Candida diet and traveling

Staying on an anti-candida diet (ACD) while traveling is not easy. There are too many tempting foods out there when you are away from home. It's especially difficult when you are on a bicycle tour in British Columbia where you've left not only home but your car far away.

Biking 60-70 miles a day up and over numerous hills (some with seven to eight percent grades) creates an enormous drain on your glycogen reserves. I wanted to feast on carbohydrates of all kinds but yet was determined to stay on a low-glycemic diet. This was especially difficult when watching my husband (who pursues a diet at the extreme opposite of ACD) eat every carb in sight, including brownies, cookies, ice cream. You name it. He ate it.

I did learn a lot about how to get ACD foods even while traveling and eating out frequently. My first lesson was that a salad in a restaurant is light-years away from a salad made at home. Apparently, few people order salads in restaurants and if they do, they don't want a man-sized salad. The result is you are lucky to get one cup of greens and a sprinkling of a few token veggies on top when ordering a salad.

These puny "salads" also fetched a substantial price. Most of the salads I ordered were $8-$12 for next to nothing in the way of ingredients (usually chicken, greens, a few veggies). One time we even ate in a vegan/vegetarian restaurant and my salad was still itsy-bitsy. I remember when you actually could make a meal out of a salad. My husband on the other hand got enough to feed two or three people in the form of burgers, fries, potato salad, cole slaw, Philly cheesesteak, desserts, rolls (not all at the same meal but a lot) for less than what I paid.

After going away from a few restaurants still famished, I finally got sauvy on how to order. I would ask to trade all the sides that came with a piece of chicken or salmon for a giant bucket of salad, served with olive oil and lemon. It worked. I actually got pretty filled up. Sometimes, I was fortunate enough to find an eatery with an all-you-can-eat salad bar that actually had veggies not just mayonaise-laden foods, masquerading as salads.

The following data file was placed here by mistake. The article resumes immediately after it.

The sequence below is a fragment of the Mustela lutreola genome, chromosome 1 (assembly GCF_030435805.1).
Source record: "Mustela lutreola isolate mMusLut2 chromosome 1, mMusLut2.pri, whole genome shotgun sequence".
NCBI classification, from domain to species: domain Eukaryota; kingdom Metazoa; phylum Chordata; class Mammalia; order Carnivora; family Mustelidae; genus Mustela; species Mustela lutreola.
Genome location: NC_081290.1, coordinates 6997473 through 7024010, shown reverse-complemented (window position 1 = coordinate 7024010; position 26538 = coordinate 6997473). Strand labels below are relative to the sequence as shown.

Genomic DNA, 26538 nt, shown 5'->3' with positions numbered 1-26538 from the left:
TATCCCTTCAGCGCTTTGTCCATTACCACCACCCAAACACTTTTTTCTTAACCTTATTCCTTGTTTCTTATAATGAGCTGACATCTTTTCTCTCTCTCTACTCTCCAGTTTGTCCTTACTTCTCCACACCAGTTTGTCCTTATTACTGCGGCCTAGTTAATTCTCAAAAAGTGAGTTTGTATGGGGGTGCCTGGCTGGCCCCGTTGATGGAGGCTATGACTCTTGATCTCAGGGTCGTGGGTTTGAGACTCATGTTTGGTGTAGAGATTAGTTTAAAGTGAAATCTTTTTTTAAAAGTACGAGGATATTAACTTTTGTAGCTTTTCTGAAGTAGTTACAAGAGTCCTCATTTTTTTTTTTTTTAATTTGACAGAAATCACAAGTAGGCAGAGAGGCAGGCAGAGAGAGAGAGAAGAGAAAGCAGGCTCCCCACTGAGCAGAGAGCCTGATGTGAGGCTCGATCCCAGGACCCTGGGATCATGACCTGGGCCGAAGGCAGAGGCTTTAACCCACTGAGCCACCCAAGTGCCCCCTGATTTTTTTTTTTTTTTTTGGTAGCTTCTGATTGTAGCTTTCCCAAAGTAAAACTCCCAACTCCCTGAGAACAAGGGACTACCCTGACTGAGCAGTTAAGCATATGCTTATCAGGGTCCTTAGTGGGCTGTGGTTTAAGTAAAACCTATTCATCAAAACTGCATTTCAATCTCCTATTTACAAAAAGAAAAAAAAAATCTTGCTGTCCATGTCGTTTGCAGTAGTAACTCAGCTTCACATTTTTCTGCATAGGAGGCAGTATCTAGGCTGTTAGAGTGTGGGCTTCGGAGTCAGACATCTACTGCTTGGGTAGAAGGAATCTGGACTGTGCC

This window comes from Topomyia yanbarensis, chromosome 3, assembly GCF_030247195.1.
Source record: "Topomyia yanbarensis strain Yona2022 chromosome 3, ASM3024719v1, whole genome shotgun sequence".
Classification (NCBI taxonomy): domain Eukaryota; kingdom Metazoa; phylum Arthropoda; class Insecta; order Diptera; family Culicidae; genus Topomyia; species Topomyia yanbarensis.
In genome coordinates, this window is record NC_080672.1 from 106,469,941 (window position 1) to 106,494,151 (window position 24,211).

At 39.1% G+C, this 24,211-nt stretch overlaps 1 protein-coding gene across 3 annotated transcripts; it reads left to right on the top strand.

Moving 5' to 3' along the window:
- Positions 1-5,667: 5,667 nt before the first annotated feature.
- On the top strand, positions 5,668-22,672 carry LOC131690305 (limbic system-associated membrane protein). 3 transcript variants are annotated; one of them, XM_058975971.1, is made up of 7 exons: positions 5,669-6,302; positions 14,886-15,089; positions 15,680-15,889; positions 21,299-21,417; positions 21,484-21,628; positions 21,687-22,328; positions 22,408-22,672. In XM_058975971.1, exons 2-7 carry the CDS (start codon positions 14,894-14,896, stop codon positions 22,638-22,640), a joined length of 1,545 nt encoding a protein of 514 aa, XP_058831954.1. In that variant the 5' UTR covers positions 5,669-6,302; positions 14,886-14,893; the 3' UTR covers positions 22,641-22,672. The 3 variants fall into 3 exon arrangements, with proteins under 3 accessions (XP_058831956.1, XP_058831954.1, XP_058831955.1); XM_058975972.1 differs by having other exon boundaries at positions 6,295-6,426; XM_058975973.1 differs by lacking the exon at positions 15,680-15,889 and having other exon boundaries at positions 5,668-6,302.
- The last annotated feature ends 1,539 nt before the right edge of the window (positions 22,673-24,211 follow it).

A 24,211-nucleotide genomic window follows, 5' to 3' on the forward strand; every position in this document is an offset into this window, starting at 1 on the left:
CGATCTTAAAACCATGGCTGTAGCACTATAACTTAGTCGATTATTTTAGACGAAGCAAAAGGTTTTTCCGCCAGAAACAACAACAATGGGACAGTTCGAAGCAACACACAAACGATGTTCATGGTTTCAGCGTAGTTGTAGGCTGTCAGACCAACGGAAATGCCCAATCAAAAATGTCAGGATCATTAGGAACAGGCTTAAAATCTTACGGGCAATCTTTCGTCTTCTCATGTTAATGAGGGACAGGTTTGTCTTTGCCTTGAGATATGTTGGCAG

I shopped in markets along the way to fill in the gaps in my diet not filled by the restaurant offerings which are sadly mostly high in refined carbs and not-so-lean protein. At markets, I would stock up on fresh veggies, low-glycemic fruit (berries), raw sunflower and pumpkin seeds, hummus, garbanzo or pinto beans, and tofu to eat for snacks. I also found frozen brown rice that I could thaw out for breakfast and unsweetened soy milk. I started the trip with a supply of low-carb crackers I made, quinoa, garbanzo bean flour, raw tortillas, liquid stevia, chia seed (I added it to soy milk with liquid stevia to make a treat) and olive oil to supplement my meals here and there.

Most motels we stayed in had a microwave and mini-fridge so that I could cook my breakfast in the room. Two places where we spent the night had a kitchenette. I discovered it is possible to make quinoa and garbanzo-bean flatbread in a microwave. It wasn't half-bad.

I actually stayed pretty well nourished but did find myself hungering for certain foods by the time I returned home. My stomach behaved itself quite well on the trip despite all the fresh veggies I consumed.